Odalan is celebrated at the site of the temple associated with the odalan, and all activities and events are carried on inside and around the temple premises. Every temple in Bali has roots in the spirits associated with the local village, which is the reason for on-site celebration of odalan for each of the temples in Bali.
Some temples in Bali like the Pura Besakih on the southern slopes of the volcano named Mt. Agung in eastern Bali have their odalan ceremonies celebrated throughout Bali, people from everywhere around Bali flock to this temple during its odalan ceremony, which is celebrated every 100 years. This is because Pura Besakih is regarded as the mother temple amongst all the temple in Bali and the permanent abode of the gods. Holding the spot as the largest temple complex in Bali, its origin dates back around 1,000 years and is said to be where deities, spirits and gods descend from to the land of Bali during the odalan. Other temples in Bali that host grand festivities for their odalan are Pura Luhur Lempuyang, Pura Taman Ayun and Pura Ulun Danu Bratan.
Since gods themselves are deemed to have descended onto the lands from the heavens on the occasion of an odalan, idols and symbols related to these gods are cleaned or made by hand at homes and brought out to be set up at the temple prior to the odalan. Often these idols are taken to nearby springs and bathed in the freshwaters and then dressed for the occasion. This is to help ensure the gods will be able to manifest, when they descend to earth at the temple thanks to the resonating energies created by the full moon, music, rituals, dances, prayers, etc., collectively. Additionally, the temple walls are decorated using flags, golden-colored cloths, umbrellas, umbul (pennants, i.e., flags attached to poles) and bamboo ornamented with coconut leaves.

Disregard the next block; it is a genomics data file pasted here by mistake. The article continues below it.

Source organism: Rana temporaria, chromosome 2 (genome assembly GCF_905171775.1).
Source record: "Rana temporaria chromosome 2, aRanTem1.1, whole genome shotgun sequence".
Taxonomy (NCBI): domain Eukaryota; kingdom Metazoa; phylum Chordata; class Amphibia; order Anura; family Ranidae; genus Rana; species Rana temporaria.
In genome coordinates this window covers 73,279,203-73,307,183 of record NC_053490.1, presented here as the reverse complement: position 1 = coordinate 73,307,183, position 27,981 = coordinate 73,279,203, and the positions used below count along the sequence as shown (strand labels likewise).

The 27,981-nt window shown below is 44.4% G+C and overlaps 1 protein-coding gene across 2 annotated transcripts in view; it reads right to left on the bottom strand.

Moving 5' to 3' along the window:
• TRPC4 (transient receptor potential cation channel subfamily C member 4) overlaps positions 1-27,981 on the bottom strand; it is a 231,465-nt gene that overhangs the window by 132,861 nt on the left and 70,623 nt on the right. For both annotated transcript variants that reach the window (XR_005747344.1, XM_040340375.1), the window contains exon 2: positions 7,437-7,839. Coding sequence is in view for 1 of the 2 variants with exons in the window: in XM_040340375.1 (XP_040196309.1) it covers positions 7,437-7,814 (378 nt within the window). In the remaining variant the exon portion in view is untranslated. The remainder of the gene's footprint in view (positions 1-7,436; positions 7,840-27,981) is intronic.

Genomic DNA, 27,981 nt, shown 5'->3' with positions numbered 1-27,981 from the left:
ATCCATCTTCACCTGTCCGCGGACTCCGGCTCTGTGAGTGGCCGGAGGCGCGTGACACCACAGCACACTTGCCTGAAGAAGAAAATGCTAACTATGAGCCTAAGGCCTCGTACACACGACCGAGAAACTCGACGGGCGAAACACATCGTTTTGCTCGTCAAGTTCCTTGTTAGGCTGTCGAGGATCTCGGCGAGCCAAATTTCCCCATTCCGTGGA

Long processions known as Mapeed are definitely a sight worth witnessing, and participants are clad in traditional attires which are either golden or white in color. People in these processions balance wooden baskets carrying offerings of food (especially fruits and the Bali-vital rice cakes) and flowers for the gods while walking together towards a nearby spring or beach from the temple and back.
The head priest initiates the ceremony by inviting the god associated with the temple to come down and get seated at the temple. In case of larger odalans, gods associated with nearby temples are also invited to get seated at the temple for the occasion.
Once the gods are deemed to be seated, every healthy and capable resident of the village offers prayers at the temple. For larger odalans people from nearby places in Bali and international tourists will also visit. The mood during these prayers is bursting with a resonating sense of devotion, not only at the temple itself but amongst the local people in general as well. These initial prayers make up the religious aspect of the ceremony.
Immediately following these prayers people participate in feasts together and it is customary to offer donations of money to the temple. It is to be noted that a lot of fakesters will solicit donation amounts around the temple complex area during an odalan. However, if you want to donate, make sure to donate only to the temple directly and at the temple itself.
The religious ceremony is followed by social events for the rest of the day or the coming days. These celebratory events and activities are called Dewa Yadnya, which is the Balinese equivalent of Dewa Yajna in Sanskrit and literally translates to “ceremonies for the god”. Social activities performed during this include traditional music, traditional dances, puppetry and theater performances and gamelan sessions. Gamelan is a Balinese ceremony accompanied by a flamboyant and lively performance on traditional percussion instruments. All in all, during an odalan you will find yourself in the immersive environment of spectacular sights to be seen and enchanting sounds to be heard around the temple and surrounding beaches.